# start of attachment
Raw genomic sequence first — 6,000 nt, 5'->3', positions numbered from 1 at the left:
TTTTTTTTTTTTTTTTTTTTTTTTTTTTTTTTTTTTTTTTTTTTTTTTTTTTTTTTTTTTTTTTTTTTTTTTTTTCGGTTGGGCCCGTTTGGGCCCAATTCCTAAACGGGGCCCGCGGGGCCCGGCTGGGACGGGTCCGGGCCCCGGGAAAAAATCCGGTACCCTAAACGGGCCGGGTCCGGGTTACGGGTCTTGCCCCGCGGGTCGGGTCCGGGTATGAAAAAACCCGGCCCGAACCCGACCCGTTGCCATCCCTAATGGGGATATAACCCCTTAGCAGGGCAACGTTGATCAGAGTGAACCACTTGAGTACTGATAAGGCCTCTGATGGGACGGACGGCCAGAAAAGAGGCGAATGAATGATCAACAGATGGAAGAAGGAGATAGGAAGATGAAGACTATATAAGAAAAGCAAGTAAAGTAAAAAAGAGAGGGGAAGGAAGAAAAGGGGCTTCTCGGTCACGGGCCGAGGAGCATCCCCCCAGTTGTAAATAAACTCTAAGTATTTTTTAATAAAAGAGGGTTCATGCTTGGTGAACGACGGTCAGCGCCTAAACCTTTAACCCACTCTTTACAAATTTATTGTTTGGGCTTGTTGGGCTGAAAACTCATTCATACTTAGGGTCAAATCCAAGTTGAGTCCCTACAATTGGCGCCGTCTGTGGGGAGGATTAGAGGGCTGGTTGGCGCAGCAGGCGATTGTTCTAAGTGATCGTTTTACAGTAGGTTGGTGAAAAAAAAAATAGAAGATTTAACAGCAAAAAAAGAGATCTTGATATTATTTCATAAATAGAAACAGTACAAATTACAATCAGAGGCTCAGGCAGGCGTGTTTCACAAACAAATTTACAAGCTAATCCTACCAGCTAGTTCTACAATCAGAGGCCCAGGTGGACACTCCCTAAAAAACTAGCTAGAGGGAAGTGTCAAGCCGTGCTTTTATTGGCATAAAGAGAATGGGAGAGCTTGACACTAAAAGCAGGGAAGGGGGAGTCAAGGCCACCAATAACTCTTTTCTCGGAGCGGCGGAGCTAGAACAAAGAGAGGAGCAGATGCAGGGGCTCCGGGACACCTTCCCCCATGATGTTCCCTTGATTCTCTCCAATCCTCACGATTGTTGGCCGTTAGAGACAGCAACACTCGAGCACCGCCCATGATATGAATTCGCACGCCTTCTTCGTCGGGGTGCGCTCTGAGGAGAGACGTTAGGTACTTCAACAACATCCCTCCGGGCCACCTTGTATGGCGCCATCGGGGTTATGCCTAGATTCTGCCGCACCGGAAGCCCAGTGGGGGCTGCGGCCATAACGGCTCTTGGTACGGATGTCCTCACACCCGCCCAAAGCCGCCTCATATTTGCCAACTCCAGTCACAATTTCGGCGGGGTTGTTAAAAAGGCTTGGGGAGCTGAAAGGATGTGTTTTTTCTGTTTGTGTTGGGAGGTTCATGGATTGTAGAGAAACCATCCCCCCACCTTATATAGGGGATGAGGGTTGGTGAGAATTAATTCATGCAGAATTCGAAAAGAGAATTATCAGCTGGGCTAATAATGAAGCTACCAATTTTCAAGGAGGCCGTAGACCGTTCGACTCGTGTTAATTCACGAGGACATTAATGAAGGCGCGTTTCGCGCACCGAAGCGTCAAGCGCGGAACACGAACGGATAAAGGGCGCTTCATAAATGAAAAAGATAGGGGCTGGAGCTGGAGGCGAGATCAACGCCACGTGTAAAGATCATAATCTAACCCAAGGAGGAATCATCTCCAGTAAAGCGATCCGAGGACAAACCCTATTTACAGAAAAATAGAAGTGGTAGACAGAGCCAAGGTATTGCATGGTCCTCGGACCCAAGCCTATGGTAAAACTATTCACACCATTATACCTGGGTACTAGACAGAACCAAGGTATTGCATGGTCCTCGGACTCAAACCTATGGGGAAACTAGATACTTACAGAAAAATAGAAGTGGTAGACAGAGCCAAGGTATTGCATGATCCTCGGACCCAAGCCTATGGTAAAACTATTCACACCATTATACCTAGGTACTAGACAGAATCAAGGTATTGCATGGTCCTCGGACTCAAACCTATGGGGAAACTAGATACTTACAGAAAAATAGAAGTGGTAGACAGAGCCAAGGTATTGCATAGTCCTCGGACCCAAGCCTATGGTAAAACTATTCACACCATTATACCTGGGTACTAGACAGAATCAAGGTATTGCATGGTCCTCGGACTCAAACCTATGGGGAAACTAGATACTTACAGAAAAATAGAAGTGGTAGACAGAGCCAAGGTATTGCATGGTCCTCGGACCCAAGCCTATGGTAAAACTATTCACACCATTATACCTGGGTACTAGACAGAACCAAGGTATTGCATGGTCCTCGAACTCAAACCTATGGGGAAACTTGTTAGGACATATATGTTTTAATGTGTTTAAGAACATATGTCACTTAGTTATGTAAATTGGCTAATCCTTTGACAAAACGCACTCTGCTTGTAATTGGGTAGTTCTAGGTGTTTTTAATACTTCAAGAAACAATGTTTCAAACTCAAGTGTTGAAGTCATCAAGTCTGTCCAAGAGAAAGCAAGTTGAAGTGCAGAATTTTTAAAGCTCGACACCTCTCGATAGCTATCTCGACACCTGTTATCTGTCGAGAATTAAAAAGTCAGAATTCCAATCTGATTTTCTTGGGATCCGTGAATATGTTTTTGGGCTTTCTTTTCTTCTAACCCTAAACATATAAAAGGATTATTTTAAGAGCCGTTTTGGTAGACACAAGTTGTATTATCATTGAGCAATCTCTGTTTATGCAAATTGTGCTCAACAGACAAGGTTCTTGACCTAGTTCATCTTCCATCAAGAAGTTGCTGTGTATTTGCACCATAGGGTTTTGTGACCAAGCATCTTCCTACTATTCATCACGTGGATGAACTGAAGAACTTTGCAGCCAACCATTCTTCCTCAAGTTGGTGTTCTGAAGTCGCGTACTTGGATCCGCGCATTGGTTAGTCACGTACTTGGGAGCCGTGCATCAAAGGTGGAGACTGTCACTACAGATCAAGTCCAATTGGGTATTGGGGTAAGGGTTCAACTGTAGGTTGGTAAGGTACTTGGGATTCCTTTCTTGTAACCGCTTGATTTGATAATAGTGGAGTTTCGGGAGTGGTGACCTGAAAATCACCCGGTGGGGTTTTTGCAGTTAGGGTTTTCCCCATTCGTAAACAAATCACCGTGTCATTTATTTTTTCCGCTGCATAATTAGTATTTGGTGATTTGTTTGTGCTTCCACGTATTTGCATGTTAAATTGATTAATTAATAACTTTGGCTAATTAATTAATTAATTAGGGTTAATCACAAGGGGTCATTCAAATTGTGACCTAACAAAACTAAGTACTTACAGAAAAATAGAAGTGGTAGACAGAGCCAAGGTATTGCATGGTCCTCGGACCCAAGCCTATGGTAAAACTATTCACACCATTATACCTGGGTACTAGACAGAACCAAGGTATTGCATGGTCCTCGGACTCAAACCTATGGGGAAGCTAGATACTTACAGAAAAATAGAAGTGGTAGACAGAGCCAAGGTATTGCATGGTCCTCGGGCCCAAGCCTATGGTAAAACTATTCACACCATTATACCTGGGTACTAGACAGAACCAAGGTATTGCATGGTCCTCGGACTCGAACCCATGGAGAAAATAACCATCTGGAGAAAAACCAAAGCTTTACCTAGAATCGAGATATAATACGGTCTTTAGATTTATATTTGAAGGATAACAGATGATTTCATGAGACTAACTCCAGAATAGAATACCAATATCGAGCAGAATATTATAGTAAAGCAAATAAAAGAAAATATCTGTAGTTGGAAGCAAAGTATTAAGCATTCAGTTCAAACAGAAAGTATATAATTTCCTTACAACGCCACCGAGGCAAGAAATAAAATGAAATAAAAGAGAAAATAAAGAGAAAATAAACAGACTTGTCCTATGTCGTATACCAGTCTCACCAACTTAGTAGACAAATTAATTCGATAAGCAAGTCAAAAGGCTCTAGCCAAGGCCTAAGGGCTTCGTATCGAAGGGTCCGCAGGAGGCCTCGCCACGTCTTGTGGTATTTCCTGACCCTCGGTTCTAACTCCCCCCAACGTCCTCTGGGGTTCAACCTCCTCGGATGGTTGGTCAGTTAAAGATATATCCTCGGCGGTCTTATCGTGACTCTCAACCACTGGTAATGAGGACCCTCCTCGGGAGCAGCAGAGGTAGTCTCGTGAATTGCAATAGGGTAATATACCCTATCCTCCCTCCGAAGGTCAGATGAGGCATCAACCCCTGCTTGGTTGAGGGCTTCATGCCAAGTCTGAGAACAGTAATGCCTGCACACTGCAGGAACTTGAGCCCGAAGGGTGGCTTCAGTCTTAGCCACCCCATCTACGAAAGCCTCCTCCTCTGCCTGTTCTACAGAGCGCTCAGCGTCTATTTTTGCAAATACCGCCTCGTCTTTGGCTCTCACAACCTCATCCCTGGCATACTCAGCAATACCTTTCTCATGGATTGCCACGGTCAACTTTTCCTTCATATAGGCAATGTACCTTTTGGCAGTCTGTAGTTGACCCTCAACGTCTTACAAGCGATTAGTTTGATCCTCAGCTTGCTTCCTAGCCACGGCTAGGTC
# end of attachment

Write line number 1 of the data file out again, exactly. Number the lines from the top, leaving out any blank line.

Raw genomic sequence first — 6,000 nt, 5'->3', positions numbered from 1 at the left: